Babe and I had a bond from the beginning. I remember when I first saw her and how the first thing out of my mouth was, “That dog’s got wolf in it.” My grandson at the time was two years and eight months old. People have heard the heartbreaking stories about pet wolves and wolf-dogs and their dangers. My daughter and I had more than heard stories. We had encountered many pet wolves and wolf-mixes in Alaska, as well as observed wolves in the wild several times. One of those nightmare stories had occurred only two doors from us, resulting in the death of an infant.  There were pet wolves and high-content wolf-dogs aplenty in Alaska in those days. No doubt that’s why they were made illegal.

In my early years in Alaska I encountered one black and silver beauty while I was out looking at property. He was a year old, a pure wolf, and his owners kept him on a long chain when he was outside. He was sitting on their porch several feet away. I asked the man if the wolf was friendly before I approached too closely. I was listening to his answer when suddenly I felt the wolf’s tongue cover the entire length of my face from chin to forehead. I was stunned. I could not believe how fast he was. I never saw it coming.  He was friendly, the man was saying.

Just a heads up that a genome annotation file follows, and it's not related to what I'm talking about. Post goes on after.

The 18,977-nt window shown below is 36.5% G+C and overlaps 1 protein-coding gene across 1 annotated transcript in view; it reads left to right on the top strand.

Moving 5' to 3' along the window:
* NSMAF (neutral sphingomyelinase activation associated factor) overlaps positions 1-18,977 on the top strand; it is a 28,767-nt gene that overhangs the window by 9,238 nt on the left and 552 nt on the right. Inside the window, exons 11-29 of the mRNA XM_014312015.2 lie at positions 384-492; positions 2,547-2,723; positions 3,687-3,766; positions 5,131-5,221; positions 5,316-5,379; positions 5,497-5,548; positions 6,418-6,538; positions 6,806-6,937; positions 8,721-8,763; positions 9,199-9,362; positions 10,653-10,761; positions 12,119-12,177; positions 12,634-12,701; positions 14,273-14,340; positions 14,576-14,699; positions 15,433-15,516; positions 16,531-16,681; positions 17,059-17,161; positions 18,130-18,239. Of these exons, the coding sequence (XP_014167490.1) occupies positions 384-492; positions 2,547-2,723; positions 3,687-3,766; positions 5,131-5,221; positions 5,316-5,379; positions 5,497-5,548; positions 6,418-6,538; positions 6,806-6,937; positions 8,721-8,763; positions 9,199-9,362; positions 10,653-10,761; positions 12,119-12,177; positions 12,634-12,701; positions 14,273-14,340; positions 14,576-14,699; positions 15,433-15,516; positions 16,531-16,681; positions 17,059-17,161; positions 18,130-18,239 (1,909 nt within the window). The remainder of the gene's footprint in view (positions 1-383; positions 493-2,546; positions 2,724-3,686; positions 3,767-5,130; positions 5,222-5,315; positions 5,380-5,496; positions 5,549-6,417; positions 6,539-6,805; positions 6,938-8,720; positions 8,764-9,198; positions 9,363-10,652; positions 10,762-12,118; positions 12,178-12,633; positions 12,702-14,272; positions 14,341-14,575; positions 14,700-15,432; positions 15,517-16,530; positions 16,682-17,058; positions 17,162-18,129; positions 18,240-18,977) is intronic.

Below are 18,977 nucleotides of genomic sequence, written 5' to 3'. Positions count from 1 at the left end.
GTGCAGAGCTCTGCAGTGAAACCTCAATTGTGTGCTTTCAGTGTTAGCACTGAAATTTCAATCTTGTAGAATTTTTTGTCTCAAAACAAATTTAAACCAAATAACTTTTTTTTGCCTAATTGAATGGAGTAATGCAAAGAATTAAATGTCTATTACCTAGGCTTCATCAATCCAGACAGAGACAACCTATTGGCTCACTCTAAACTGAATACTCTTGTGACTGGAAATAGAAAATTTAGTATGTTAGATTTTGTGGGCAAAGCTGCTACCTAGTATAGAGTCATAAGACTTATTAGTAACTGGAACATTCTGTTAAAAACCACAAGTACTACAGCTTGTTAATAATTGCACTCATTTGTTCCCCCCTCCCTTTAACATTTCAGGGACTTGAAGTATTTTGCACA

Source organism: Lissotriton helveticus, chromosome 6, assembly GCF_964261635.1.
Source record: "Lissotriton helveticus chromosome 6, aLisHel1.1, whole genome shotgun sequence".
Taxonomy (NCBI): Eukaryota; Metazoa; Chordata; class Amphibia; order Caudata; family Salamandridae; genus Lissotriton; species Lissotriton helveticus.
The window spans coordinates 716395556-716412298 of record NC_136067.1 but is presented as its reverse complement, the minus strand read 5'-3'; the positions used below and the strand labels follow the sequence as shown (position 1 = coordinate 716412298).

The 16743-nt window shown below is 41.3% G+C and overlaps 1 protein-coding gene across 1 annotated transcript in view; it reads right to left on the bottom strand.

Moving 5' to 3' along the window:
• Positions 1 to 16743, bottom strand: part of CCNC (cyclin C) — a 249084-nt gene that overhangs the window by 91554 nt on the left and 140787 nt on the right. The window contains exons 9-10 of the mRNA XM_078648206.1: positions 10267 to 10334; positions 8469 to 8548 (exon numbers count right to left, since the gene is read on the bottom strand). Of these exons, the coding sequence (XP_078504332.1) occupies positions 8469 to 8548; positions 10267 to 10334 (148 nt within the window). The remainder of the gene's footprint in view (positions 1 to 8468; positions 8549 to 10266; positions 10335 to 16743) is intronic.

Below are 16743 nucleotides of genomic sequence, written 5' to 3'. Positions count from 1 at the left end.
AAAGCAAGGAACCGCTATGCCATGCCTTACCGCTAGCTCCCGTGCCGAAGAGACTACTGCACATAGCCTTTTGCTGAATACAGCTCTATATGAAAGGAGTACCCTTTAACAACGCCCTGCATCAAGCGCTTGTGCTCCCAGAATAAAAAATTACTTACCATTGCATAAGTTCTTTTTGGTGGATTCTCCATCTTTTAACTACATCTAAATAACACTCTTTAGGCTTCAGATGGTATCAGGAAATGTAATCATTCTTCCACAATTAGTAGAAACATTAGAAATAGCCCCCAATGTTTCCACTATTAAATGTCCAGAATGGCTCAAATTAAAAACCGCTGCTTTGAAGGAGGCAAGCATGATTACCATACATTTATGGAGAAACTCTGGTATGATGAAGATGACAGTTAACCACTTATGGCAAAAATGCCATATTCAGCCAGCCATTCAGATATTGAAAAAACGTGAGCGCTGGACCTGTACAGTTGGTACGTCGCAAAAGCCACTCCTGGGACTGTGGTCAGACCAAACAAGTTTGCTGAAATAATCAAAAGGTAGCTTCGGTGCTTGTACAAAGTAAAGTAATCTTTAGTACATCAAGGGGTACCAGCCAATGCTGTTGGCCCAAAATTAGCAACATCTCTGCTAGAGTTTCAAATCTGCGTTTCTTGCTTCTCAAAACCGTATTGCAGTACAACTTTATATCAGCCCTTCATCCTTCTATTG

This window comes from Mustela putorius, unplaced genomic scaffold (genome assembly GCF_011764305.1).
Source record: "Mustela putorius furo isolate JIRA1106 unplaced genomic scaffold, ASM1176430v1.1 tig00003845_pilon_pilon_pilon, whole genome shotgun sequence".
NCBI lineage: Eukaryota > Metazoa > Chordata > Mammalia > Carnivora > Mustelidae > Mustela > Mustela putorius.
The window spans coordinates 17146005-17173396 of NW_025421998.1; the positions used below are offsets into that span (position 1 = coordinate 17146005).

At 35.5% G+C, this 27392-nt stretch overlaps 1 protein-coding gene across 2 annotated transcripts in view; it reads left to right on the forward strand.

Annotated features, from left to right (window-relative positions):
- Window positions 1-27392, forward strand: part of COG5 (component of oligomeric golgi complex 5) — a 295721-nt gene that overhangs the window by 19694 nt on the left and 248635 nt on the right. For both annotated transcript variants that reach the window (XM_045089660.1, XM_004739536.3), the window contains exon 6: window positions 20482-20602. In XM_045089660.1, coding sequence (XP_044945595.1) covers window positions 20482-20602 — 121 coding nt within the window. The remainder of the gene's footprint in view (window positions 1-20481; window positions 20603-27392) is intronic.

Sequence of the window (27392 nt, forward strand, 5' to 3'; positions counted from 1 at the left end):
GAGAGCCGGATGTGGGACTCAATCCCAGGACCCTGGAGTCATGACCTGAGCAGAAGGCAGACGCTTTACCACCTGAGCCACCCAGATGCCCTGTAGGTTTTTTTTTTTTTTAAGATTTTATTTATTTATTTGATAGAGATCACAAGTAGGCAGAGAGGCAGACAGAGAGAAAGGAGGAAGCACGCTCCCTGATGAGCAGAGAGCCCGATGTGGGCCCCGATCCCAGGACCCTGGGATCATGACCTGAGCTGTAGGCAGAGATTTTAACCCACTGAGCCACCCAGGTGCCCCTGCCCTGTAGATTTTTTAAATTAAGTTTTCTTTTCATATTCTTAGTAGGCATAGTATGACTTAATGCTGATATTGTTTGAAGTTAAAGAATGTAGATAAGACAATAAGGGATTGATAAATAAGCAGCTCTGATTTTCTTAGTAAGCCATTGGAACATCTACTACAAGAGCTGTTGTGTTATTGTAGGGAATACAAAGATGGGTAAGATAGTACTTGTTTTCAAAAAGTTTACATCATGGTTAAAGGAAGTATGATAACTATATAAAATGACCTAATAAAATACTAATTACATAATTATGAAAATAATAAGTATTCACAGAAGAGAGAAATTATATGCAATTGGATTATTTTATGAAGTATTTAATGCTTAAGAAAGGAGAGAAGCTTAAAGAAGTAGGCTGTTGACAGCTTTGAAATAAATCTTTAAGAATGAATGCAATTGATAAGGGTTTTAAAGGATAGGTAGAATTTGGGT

There was also Wolf Country, a controversial roadside attraction outside of Palmer on the highway to Tok. It was a collection of tame and semi-tame wolves available for viewing by tourists. Despite the controversy, my daughter and I went to Wolf Country twice over the years and we loved the wolves. Most tame wolves and wolf-dogs are aloof to strangers in the extreme, but not all. Some are very friendly and affectionate toward all people. Wolf Country had three such animals, all females, and people from all over the world fell in love with those wolves.